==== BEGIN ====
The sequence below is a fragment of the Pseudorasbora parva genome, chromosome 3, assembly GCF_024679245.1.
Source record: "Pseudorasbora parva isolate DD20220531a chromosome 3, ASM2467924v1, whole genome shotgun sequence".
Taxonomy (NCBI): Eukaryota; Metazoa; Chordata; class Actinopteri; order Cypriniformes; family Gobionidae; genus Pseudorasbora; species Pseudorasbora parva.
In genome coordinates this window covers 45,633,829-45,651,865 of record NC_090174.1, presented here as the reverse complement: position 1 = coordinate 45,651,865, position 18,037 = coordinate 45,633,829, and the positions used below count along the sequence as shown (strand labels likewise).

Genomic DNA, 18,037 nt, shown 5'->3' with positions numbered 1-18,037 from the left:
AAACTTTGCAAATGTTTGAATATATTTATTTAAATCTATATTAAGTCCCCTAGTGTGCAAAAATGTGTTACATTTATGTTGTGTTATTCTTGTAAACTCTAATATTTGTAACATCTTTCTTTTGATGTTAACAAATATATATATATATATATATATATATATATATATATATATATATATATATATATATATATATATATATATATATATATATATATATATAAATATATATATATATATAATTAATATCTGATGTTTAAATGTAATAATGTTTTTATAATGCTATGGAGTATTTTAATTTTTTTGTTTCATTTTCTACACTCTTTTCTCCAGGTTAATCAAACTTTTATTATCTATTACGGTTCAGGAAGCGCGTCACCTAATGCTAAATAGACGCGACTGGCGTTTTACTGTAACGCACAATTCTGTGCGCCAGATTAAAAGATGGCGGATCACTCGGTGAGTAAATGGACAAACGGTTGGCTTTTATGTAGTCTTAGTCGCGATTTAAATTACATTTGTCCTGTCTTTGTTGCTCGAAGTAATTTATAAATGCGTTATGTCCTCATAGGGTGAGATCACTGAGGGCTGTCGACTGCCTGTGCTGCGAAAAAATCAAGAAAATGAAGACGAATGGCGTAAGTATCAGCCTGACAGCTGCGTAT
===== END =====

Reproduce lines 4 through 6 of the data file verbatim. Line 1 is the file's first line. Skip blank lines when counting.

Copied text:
In genome coordinates this window covers 45,633,829-45,651,865 of record NC_090174.1, presented here as the reverse complement: position 1 = coordinate 45,651,865, position 18,037 = coordinate 45,633,829, and the positions used below count along the sequence as shown (strand labels likewise).

Genomic DNA, 18,037 nt, shown 5'->3' with positions numbered 1-18,037 from the left:
AAACTTTGCAAATGTTTGAATATATTTATTTAAATCTATATTAAGTCCCCTAGTGTGCAAAAATGTGTTACATTTATGTTGTGTTATTCTTGTAAACTCTAATATTTGTAACATCTTTCTTTTGATGTTAACAAATATATATATATATATATATATATATATATATATATATATATATATATATATATATATATATATATATATATATATATATATATATATAAATATATATATATATATAATTAATATCTGATGTTTAAATGTAATAATGTTTTTATAATGCTATGGAGTATTTTAATTTTTTTGTTTCATTTTCTACACTCTTTTCTCCAGGTTAATCAAACTTTTATTATCTATTACGGTTCAGGAAGCGCGTCACCTAATGCTAAATAGACGCGACTGGCGTTTTACTGTAACGCACAATTCTGTGCGCCAGATTAAAAGATGGCGGATCACTCGGTGAGTAAATGGACAAACGGTTGGCTTTTATGTAGTCTTAGTCGCGATTTAAATTACATTTGTCCTGTCTTTGTTGCTCGAAGTAATTTATAAATGCGTTATGTCCTCATAGGGTGAGATCACTGAGGGCTGTCGACTGCCTGTGCTGCGAAAAAATCAAGAAAATGAAGACGAATGGCGTAAGTATCAGCCTGACAGCTGCGTAT